Every Saturday afternoon Dudley and I, with whoever we could find to help us, went door-to-door witnessing to the people of Gum Hollow. The poorest of them lived in lean-to structures built of refrigerator cartons, and with dirt floors. In these the only means of heat in winter was a fire in the middle of the floor, with the smoke finding its way out of a crack in the ceiling.
Dudley took his old telephone truck to places of business and solicited food items which we gave out to these families, in addition to telling them about Jesus.

On Sunday mornings we would make a round of the neighborhood, waking people up, and telling them we would be back in about an hour to pick them up for Sunday School. Then we would go to Fike Funeral Home and pick up a load of folding chairs, which they let us borrow, and come back and set up for church. Our first few services were held under a large Oak tree in a vacant overgrown lot.

While I sat up the chairs Dudley would go back around the neighborhood, making several trips, shuttling people to church. We bribed them to come by offering free food.

Within a few months we were having as many as 100 people in our services. Needing a more permanent place for worship, Dudley made arrangements to rent a small four-room house on a ridge overlooking the hollow, and we moved our services there. Someone donated an old upright piano, which we sat up in the living room. A woman who was an excellent pianist and singer, Delilah, volunteered to help with the music. Lee College students taught the Sunday School classes.

In good weather we sat up our funeral home chairs in the front lawn of the little house. When it was cold or raining, we jammed as many people as we could inside. They filled all four rooms. I stood in a small hallway in the center of the house when I preached. From that vantage point I could turn to see into every room of the house.

Dudley recognized the need of a permanent facility, so he worked diligently to raise funds from local businessmen. An empty lot a few doors down from the little house was purchased and we built a simple but attractive concrete block building for a permanent church. We called it the Hillview Church of God.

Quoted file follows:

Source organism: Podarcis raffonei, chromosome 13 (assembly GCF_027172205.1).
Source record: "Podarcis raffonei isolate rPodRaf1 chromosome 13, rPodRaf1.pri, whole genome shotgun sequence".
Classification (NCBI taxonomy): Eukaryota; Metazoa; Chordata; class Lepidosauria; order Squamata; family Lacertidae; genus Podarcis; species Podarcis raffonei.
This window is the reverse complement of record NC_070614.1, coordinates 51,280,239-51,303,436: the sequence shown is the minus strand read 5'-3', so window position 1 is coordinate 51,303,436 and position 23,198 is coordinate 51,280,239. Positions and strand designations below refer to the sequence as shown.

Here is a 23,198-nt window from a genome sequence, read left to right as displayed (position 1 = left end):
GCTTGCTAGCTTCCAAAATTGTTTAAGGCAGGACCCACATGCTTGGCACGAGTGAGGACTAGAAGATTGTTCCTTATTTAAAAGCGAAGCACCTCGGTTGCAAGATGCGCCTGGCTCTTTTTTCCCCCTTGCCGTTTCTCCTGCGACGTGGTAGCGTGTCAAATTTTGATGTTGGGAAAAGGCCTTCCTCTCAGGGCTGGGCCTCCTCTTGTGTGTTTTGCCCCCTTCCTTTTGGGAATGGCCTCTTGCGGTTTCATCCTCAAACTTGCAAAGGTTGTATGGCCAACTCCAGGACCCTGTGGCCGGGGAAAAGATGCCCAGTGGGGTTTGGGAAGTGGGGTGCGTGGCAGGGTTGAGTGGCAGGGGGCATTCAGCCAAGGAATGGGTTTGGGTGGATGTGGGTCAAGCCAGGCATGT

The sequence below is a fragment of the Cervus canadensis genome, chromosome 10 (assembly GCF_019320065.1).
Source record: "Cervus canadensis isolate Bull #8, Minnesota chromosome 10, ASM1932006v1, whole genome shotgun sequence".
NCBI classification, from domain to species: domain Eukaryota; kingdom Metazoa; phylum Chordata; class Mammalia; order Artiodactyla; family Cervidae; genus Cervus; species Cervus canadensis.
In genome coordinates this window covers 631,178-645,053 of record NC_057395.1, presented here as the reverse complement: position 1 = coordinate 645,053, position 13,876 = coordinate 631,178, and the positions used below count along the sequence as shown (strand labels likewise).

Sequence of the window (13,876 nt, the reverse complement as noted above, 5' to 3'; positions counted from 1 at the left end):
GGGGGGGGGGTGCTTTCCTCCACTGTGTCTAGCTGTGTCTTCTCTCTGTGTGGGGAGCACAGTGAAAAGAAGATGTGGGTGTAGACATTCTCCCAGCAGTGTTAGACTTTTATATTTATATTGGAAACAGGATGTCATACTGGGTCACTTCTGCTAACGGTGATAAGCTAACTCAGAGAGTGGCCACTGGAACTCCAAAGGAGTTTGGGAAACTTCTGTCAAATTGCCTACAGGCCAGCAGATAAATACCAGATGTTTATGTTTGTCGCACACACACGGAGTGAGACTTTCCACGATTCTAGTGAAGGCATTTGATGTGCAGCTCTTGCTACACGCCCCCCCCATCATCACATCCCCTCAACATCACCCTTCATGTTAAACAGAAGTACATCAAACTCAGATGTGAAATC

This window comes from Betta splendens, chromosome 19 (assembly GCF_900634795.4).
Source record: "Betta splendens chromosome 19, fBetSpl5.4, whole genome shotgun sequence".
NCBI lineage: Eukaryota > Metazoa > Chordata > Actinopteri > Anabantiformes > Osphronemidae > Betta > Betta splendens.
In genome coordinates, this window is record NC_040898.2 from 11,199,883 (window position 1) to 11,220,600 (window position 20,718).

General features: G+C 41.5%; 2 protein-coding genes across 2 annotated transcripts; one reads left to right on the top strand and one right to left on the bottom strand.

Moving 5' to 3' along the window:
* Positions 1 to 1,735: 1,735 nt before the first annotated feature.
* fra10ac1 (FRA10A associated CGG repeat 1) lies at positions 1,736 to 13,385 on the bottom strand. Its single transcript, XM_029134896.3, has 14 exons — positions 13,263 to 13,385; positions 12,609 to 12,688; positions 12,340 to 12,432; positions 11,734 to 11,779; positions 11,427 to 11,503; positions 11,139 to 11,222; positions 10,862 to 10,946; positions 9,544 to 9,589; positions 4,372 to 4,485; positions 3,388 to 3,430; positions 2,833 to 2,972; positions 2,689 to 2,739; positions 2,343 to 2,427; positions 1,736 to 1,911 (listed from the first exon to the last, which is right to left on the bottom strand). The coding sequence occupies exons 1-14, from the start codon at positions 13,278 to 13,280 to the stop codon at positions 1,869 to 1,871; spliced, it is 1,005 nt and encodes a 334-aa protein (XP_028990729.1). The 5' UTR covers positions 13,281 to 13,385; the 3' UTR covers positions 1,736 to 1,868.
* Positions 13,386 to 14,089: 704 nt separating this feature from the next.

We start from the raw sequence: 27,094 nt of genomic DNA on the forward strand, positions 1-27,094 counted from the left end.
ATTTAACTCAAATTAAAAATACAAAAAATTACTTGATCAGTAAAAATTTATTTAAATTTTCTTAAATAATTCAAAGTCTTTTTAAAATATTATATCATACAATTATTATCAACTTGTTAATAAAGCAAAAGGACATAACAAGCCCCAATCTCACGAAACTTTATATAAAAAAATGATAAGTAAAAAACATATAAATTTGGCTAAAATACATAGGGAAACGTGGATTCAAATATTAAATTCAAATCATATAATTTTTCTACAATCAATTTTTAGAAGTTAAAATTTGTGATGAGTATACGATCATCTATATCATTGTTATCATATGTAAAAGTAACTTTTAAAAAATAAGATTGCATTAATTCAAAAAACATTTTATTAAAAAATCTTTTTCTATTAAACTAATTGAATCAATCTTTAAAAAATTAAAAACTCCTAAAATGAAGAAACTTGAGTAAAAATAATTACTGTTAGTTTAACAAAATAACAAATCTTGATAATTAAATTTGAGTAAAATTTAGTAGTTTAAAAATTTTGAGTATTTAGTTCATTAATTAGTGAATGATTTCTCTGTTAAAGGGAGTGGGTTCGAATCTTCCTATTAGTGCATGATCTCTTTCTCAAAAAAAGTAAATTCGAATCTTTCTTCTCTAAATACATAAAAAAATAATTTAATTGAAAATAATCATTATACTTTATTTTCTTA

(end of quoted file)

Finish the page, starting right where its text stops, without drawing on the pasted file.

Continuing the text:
The front of the church was concave, with a high concrete platform in front. I sometimes preached from that platform, with speakers blaring out over Gum Hollow.

After Dudley and I both moved away from Cleveland, the building was taken over by the North Cleveland Church of God, which operated it for many years as a mission.

The Lee College Pioneers for Christ sent out summer witnessing teams each year to work in home missions. At the beginning of my freshman year, Charles Beach asked me if I would be available to lead one of the teams the following summer. He gave me a choice. I could either lead a team to plant a new church in Montana, or in Hawaii.

I volunteered for Montana because I really wanted to go to Hawaii. But I was afraid that my desire to go the islands was a selfish one. To me, the will of God was always the thing you wanted to do least. So it must be God’s will for me to go to Montana.

Even before I felt God was calling me to preach, I was afraid to pray too hard for God to have His will in my life. If I did I was sure he would tell me to marry an ugly woman and go to Africa as a missionary.

The team of seven students who were to accompany me to Montana was chosen several months before the end of the school year. In preparation we had to raise all of the money to support ourselves for the entire summer. Also, we prepared by learning to work together as a team, by traveling on several PFC invasions. These included a nine-day trip over Spring Break, in which we ministered in churches in Wisconsin, Minnesota and Iowa.

By the time school dismissed for the summer we were primed and ready to go to the Big Sky Country. We had an old Desoto automobile, loaned to us by a used car dealer in Lenoir City, Tennessee. We filled both the trunk and a car-top carrier with luggage, gospel tracks and song books, and headed toward the Rocky Mountain Northwest.